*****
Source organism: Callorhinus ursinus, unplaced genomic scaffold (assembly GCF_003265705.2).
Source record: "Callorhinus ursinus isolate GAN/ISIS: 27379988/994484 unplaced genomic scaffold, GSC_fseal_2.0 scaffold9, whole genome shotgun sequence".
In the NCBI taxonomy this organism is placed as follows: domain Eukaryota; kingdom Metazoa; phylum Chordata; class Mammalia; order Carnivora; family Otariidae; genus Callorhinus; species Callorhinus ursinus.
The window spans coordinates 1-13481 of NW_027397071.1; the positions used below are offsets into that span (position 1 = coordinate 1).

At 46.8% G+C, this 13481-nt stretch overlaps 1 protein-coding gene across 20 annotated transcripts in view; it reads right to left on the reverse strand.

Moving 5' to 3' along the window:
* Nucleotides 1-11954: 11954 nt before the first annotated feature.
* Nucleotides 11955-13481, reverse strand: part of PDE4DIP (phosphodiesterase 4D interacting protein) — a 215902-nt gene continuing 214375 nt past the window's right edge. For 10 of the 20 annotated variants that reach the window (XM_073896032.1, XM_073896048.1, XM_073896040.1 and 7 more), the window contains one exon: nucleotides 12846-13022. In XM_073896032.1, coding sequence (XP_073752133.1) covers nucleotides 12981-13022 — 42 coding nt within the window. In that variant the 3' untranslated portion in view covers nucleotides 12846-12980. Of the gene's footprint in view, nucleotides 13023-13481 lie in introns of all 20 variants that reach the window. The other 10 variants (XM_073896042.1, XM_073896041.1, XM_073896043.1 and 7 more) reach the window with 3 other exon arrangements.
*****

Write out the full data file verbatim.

Source organism: Callorhinus ursinus, unplaced genomic scaffold (assembly GCF_003265705.2).
Source record: "Callorhinus ursinus isolate GAN/ISIS: 27379988/994484 unplaced genomic scaffold, GSC_fseal_2.0 scaffold9, whole genome shotgun sequence".
In the NCBI taxonomy this organism is placed as follows: domain Eukaryota; kingdom Metazoa; phylum Chordata; class Mammalia; order Carnivora; family Otariidae; genus Callorhinus; species Callorhinus ursinus.
The window spans coordinates 1-13481 of NW_027397071.1; the positions used below are offsets into that span (position 1 = coordinate 1).

At 46.8% G+C, this 13481-nt stretch overlaps 1 protein-coding gene across 20 annotated transcripts in view; it reads right to left on the reverse strand.

Moving 5' to 3' along the window:
* Nucleotides 1-11954: 11954 nt before the first annotated feature.
* Nucleotides 11955-13481, reverse strand: part of PDE4DIP (phosphodiesterase 4D interacting protein) — a 215902-nt gene continuing 214375 nt past the window's right edge. For 10 of the 20 annotated variants that reach the window (XM_073896032.1, XM_073896048.1, XM_073896040.1 and 7 more), the window contains one exon: nucleotides 12846-13022. In XM_073896032.1, coding sequence (XP_073752133.1) covers nucleotides 12981-13022 — 42 coding nt within the window. In that variant the 3' untranslated portion in view covers nucleotides 12846-12980. Of the gene's footprint in view, nucleotides 13023-13481 lie in introns of all 20 variants that reach the window. The other 10 variants (XM_073896042.1, XM_073896041.1, XM_073896043.1 and 7 more) reach the window with 3 other exon arrangements.